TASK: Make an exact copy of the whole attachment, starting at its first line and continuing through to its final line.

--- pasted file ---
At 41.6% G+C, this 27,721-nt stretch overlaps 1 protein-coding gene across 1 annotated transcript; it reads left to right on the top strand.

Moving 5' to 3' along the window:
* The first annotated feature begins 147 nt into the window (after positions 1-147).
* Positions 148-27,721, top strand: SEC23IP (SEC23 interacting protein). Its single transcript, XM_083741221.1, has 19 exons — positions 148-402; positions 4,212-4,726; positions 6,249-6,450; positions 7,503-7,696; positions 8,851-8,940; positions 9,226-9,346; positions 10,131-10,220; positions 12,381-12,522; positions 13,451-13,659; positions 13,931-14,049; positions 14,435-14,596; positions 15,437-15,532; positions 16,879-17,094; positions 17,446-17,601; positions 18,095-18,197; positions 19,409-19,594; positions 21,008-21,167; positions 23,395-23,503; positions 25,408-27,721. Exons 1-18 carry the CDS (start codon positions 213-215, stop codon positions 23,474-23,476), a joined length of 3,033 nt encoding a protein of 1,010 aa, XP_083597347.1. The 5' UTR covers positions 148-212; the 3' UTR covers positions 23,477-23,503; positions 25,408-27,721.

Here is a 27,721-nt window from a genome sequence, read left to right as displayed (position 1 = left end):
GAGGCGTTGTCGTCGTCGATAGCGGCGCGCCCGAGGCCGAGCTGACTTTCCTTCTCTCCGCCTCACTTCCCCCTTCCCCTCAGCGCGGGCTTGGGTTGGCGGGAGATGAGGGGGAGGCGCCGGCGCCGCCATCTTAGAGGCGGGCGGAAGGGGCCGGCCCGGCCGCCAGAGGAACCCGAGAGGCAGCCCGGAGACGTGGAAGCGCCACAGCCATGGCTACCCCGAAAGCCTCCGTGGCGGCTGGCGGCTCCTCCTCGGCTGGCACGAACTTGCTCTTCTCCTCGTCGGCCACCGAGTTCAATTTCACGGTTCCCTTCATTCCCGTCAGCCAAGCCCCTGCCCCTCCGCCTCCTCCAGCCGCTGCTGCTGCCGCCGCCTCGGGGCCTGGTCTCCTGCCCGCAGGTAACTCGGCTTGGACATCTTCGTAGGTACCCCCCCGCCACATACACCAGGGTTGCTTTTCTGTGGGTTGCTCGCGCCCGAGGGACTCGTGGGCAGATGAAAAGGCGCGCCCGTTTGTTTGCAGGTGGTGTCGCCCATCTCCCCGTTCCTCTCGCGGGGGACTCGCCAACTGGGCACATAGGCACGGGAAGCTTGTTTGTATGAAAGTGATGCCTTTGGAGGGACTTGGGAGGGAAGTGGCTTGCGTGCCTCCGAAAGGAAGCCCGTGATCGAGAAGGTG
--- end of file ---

At 41.6% G+C, this 27,721-nt stretch overlaps 1 protein-coding gene across 1 annotated transcript; it reads left to right on the top strand.

Moving 5' to 3' along the window:
* The first annotated feature begins 147 nt into the window (after positions 1-147).
* Positions 148-27,721, top strand: SEC23IP (SEC23 interacting protein). Its single transcript, XM_083741221.1, has 19 exons — positions 148-402; positions 4,212-4,726; positions 6,249-6,450; positions 7,503-7,696; positions 8,851-8,940; positions 9,226-9,346; positions 10,131-10,220; positions 12,381-12,522; positions 13,451-13,659; positions 13,931-14,049; positions 14,435-14,596; positions 15,437-15,532; positions 16,879-17,094; positions 17,446-17,601; positions 18,095-18,197; positions 19,409-19,594; positions 21,008-21,167; positions 23,395-23,503; positions 25,408-27,721. Exons 1-18 carry the CDS (start codon positions 213-215, stop codon positions 23,474-23,476), a joined length of 3,033 nt encoding a protein of 1,010 aa, XP_083597347.1. The 5' UTR covers positions 148-212; the 3' UTR covers positions 23,477-23,503; positions 25,408-27,721.

Here is a 27,721-nt window from a genome sequence, read left to right as displayed (position 1 = left end):
GAGGCGTTGTCGTCGTCGATAGCGGCGCGCCCGAGGCCGAGCTGACTTTCCTTCTCTCCGCCTCACTTCCCCCTTCCCCTCAGCGCGGGCTTGGGTTGGCGGGAGATGAGGGGGAGGCGCCGGCGCCGCCATCTTAGAGGCGGGCGGAAGGGGCCGGCCCGGCCGCCAGAGGAACCCGAGAGGCAGCCCGGAGACGTGGAAGCGCCACAGCCATGGCTACCCCGAAAGCCTCCGTGGCGGCTGGCGGCTCCTCCTCGGCTGGCACGAACTTGCTCTTCTCCTCGTCGGCCACCGAGTTCAATTTCACGGTTCCCTTCATTCCCGTCAGCCAAGCCCCTGCCCCTCCGCCTCCTCCAGCCGCTGCTGCTGCCGCCGCCTCGGGGCCTGGTCTCCTGCCCGCAGGTAACTCGGCTTGGACATCTTCGTAGGTACCCCCCCGCCACATACACCAGGGTTGCTTTTCTGTGGGTTGCTCGCGCCCGAGGGACTCGTGGGCAGATGAAAAGGCGCGCCCGTTTGTTTGCAGGTGGTGTCGCCCATCTCCCCGTTCCTCTCGCGGGGGACTCGCCAACTGGGCACATAGGCACGGGAAGCTTGTTTGTATGAAAGTGATGCCTTTGGAGGGACTTGGGAGGGAAGTGGCTTGCGTGCCTCCGAAAGGAAGCCCGTGATCGAGAAGGTG